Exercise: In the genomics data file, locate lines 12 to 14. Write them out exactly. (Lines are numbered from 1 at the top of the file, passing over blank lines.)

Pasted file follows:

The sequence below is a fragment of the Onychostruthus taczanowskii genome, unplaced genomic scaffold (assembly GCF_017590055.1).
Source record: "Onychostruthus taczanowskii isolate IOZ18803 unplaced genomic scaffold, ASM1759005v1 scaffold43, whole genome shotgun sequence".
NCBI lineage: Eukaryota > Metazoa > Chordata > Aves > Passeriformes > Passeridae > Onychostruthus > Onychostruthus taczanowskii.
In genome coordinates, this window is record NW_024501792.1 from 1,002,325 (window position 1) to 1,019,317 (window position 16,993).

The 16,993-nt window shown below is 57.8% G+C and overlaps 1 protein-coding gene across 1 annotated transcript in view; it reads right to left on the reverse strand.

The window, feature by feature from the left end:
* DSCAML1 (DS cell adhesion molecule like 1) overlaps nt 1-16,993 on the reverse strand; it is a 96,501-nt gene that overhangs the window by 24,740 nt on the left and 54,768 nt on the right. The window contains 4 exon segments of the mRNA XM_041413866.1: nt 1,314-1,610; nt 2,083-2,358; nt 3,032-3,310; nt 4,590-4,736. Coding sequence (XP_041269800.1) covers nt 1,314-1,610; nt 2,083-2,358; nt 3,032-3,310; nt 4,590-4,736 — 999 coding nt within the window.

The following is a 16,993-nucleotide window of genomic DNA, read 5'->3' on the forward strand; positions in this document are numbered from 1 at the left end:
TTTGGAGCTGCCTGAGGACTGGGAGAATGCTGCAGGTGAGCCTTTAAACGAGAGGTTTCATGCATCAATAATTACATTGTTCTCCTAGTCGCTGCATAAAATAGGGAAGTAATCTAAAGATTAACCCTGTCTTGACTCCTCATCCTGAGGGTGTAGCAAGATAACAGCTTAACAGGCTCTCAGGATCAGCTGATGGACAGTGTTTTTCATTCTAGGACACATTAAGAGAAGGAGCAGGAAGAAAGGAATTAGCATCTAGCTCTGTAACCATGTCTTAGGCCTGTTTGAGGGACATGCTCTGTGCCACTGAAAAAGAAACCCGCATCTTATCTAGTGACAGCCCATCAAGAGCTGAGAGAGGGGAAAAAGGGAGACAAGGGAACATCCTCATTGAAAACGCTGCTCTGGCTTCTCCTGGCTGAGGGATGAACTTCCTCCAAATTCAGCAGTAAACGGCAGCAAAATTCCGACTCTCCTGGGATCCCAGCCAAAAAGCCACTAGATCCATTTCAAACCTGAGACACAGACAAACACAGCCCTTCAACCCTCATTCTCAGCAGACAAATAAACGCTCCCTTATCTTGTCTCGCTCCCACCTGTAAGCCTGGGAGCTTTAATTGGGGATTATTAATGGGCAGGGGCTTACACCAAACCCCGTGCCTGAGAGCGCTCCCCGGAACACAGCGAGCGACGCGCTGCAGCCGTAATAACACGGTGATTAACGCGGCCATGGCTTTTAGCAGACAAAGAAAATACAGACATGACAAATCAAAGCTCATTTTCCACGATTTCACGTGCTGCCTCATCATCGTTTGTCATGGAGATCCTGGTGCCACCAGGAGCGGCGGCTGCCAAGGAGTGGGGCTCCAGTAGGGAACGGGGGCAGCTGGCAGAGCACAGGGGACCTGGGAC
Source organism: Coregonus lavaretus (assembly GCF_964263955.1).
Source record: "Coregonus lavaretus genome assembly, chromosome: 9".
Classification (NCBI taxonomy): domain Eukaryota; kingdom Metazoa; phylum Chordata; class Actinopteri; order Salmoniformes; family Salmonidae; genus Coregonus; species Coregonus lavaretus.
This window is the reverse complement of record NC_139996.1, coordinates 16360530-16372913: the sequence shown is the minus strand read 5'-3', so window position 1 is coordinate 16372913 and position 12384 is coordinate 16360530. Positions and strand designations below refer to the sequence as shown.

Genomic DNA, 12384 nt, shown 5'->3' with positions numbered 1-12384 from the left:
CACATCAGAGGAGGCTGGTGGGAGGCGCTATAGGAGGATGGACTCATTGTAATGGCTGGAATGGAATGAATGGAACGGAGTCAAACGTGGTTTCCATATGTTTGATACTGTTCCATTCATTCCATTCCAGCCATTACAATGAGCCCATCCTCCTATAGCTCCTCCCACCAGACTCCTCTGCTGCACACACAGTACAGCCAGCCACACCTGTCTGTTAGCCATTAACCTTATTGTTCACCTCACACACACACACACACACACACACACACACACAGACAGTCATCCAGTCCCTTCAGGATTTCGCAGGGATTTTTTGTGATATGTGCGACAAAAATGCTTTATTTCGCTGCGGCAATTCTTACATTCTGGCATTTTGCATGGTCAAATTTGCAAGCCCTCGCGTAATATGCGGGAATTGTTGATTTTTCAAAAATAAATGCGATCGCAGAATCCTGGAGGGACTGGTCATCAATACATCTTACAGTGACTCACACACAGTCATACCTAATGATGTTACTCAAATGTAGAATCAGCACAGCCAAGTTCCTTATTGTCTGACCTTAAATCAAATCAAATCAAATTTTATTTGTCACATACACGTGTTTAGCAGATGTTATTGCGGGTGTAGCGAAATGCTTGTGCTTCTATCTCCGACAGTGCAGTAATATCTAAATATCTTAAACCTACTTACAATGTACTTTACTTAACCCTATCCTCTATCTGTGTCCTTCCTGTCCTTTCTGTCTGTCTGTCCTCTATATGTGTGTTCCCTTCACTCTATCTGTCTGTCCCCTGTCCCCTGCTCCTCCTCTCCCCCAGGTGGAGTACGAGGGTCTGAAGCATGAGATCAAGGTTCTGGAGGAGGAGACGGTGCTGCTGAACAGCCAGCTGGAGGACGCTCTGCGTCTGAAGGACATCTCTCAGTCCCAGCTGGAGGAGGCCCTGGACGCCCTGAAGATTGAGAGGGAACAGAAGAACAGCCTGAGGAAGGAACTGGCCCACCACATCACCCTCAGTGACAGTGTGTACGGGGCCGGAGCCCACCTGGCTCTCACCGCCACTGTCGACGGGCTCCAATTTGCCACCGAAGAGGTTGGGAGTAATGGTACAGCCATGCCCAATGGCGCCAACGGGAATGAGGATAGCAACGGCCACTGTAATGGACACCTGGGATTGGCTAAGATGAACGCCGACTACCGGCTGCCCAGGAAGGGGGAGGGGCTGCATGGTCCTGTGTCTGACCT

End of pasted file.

Classification (NCBI taxonomy): domain Eukaryota; kingdom Metazoa; phylum Chordata; class Actinopteri; order Salmoniformes; family Salmonidae; genus Coregonus; species Coregonus lavaretus.
This window is the reverse complement of record NC_139996.1, coordinates 16360530-16372913: the sequence shown is the minus strand read 5'-3', so window position 1 is coordinate 16372913 and position 12384 is coordinate 16360530. Positions and strand designations below refer to the sequence as shown.

Genomic DNA, 12384 nt, shown 5'->3' with positions numbered 1-12384 from the left: